Brian.oco 0 Posting Whiz

Rumors are rampant over a proposed Verizon-Nokia deal on a 4G mobile device, as equity options traders snapped up calls (options to buy a given stock at lower prices) in anticipation of a big run-up in Nokia’s stock.

Nokia is trading at: $8.76, up a tick or two from the previous close. Expect that to change in the next few days, unless the companies involved step in an squash the rumors.

Elsewhere, is there money in Star Wars-like t-laser technology?

The Motley Fool things so, and its poster child is Newport Technologies.

I listened to a half-hour broadcast on Newport, with CEO Robert Phillipy on ultra-fast lasers, something the Irvine, Calif.-based company knows something about/. (Check it out at: http://www.veracast.com/webcasts/twp/tech09/17305397.cfm.)

Back to the Motley Fool, which sees Newport as a “leader” in the t-laser field. Newport, which is trading at $3.50, down from $6.50 three months ago, describes fast lasers as being used in industries as diverse as scientific research, aerospace and security. Says The Fool, “When it comes to competition there are only few pure players in this field, who competes with Newport in almost all the product category and market classifications. Among them Newport is the largest both in terms of market cap and revenue.”

Competitors aren’t many, but there are some big names; Corning and JDS among them.

So why Newport, a company whose stock fell by half of its value in 2009? The Fool ties light-based technologies into the energy and communications fields, sectors that do after good growth once we’re out of this economic mess. Think telecom and solar, for example. As The Fool attests, there is a good likelihood of increased government R&D funding that will help Newport’s sales numbers.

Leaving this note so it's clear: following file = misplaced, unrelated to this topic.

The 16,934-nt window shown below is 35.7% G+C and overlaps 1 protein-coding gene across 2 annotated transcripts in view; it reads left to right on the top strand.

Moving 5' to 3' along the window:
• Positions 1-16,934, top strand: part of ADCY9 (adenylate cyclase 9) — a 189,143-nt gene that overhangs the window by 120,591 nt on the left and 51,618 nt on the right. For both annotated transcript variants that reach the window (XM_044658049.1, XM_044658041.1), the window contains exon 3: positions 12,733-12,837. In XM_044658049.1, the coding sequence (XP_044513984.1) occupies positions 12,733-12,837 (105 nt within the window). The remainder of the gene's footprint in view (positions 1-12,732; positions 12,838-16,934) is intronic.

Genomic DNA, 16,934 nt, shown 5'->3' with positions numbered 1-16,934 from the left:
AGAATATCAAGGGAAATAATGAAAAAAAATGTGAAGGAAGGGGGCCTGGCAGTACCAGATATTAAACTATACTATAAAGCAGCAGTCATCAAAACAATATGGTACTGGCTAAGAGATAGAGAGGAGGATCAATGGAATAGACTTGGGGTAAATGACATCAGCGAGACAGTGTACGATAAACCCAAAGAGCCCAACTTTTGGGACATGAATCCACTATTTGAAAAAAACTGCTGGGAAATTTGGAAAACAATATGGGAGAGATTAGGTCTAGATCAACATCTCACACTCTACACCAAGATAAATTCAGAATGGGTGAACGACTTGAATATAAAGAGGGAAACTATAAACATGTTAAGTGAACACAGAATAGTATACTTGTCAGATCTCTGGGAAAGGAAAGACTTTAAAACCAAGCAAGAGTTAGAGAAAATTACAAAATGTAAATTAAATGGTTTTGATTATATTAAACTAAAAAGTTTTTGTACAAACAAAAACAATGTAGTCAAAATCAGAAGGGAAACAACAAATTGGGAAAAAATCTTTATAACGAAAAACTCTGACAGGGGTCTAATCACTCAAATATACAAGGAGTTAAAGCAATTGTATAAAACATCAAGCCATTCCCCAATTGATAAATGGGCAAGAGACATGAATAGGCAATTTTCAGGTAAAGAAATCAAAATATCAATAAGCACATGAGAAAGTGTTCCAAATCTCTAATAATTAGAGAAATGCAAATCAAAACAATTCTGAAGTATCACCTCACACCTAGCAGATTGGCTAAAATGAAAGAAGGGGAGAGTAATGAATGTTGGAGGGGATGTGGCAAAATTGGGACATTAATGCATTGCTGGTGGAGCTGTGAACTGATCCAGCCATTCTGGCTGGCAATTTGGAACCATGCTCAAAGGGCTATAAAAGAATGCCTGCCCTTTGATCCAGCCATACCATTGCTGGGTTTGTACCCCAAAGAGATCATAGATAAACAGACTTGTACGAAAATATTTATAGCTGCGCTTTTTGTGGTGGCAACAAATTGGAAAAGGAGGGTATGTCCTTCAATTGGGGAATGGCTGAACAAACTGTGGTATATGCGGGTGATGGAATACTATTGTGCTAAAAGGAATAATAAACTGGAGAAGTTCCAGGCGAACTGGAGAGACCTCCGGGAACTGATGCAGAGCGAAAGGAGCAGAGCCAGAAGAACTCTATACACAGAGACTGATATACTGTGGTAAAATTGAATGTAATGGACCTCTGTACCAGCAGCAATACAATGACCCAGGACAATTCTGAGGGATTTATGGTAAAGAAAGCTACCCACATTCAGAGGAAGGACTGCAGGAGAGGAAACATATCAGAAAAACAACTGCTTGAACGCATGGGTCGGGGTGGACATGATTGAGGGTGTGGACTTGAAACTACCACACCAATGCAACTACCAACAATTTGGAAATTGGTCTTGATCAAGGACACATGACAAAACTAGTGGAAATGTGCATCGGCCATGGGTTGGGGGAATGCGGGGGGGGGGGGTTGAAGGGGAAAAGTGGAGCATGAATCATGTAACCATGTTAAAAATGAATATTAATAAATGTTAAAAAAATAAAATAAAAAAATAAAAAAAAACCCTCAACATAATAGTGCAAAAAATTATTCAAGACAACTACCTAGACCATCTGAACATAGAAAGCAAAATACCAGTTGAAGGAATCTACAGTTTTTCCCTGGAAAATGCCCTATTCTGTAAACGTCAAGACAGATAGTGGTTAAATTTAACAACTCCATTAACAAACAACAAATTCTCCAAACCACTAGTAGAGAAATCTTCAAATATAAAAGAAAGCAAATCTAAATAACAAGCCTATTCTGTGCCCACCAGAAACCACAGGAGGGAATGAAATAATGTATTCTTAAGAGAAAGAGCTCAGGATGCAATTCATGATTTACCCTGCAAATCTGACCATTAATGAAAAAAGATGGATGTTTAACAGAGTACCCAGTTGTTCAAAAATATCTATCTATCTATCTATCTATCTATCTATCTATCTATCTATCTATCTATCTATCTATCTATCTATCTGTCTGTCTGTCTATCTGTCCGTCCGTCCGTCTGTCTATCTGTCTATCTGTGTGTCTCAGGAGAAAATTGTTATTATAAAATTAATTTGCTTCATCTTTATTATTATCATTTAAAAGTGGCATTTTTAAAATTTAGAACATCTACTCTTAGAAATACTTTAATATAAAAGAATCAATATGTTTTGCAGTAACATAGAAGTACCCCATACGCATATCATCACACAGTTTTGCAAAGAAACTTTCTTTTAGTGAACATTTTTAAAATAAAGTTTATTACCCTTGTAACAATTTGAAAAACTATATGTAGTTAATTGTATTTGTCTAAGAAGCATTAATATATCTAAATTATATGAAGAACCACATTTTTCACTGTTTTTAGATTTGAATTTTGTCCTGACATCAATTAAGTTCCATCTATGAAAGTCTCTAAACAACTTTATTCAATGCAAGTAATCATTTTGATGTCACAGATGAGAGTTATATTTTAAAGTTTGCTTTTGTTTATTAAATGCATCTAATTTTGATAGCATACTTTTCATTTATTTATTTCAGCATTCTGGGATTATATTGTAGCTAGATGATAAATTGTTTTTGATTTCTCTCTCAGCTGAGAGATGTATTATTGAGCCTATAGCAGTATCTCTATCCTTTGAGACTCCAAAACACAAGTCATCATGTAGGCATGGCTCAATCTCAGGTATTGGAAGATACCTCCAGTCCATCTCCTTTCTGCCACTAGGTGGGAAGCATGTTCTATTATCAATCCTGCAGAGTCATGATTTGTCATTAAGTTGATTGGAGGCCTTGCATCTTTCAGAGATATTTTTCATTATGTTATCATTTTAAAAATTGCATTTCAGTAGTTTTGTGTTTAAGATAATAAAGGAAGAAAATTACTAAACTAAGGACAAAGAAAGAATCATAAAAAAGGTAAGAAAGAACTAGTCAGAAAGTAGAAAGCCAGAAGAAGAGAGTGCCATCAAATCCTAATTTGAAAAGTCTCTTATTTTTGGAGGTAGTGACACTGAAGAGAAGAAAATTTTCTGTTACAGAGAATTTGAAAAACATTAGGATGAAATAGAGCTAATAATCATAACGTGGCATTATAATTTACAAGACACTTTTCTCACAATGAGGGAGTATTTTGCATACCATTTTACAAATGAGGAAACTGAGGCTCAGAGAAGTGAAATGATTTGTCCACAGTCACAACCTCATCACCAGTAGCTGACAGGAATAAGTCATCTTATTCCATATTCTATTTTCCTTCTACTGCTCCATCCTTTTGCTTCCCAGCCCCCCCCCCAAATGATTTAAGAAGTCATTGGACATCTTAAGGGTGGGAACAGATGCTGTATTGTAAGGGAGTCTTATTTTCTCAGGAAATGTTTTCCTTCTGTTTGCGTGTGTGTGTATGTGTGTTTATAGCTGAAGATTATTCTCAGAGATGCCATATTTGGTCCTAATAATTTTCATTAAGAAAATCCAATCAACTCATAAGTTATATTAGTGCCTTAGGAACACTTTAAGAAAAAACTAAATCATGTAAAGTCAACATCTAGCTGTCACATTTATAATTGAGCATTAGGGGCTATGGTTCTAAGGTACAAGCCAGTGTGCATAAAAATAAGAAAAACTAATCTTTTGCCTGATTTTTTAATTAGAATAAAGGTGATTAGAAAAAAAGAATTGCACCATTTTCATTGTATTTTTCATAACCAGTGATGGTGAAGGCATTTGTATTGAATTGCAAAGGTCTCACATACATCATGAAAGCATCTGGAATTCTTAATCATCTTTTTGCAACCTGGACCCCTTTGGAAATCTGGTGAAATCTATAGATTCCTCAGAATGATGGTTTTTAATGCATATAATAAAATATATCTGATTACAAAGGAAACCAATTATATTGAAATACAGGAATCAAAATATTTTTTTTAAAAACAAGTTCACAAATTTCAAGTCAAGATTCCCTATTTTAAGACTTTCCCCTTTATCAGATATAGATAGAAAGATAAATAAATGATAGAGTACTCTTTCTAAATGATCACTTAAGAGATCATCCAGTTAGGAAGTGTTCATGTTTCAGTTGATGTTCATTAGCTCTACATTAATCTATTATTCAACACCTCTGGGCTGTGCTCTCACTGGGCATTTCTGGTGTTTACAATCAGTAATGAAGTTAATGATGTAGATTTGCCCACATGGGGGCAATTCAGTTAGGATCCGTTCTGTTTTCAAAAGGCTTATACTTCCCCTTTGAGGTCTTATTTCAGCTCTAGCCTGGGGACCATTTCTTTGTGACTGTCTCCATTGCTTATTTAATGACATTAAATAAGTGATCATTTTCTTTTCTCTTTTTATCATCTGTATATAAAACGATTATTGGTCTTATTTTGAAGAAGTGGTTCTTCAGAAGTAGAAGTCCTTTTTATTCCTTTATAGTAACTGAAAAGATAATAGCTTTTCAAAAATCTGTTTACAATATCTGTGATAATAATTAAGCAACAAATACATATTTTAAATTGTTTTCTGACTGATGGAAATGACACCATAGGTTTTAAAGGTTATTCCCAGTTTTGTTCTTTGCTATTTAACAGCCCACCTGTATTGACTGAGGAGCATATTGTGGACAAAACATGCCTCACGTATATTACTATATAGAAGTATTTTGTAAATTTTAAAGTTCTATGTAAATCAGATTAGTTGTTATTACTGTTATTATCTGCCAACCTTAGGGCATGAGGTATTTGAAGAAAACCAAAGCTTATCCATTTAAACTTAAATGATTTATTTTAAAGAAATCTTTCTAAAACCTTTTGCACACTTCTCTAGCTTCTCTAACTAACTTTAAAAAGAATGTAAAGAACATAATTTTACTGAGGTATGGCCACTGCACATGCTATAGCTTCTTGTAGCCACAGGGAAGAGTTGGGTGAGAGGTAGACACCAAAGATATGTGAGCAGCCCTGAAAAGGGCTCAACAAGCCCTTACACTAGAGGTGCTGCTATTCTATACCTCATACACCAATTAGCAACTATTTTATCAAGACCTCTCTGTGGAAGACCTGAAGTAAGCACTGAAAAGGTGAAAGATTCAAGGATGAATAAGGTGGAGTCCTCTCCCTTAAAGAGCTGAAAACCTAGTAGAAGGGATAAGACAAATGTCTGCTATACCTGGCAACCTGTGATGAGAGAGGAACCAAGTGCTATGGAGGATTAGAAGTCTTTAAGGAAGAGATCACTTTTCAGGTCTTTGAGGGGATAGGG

Newport has been in the midst of a new sales and web front-and back-end redesign, and that might have held the company's revenues back (thus helping to explain the stock slide) but its customer service model is widely praised and it has an improving debt-to-equity ratio.

Says The Fool, “While it's true that Newport reported losses last year, the emphasis here is on reported rather than losses. From a GAAP accounting standpoint, Newport had a very bad year in 2008 -- one made worse by a near-$120 million writedown of goodwill in its laser division.”

“That said, from the perspective of actual, cash-in-the-bank profits, Newport did quite a bit better. How much better will be hard to say until the company files its 10-K for the year, but our back-of-the-envelope math suggests the company generated free cash flow of about $24 million last year. That estimate's supported by Newport's latest balance sheet, which shows nearly $25 million in debt paid off, and an almost $5 million increase in cash and equivalents by year-end.”

“Not bad for a company that analysts expect to grow at about 12% per year over the long term.”

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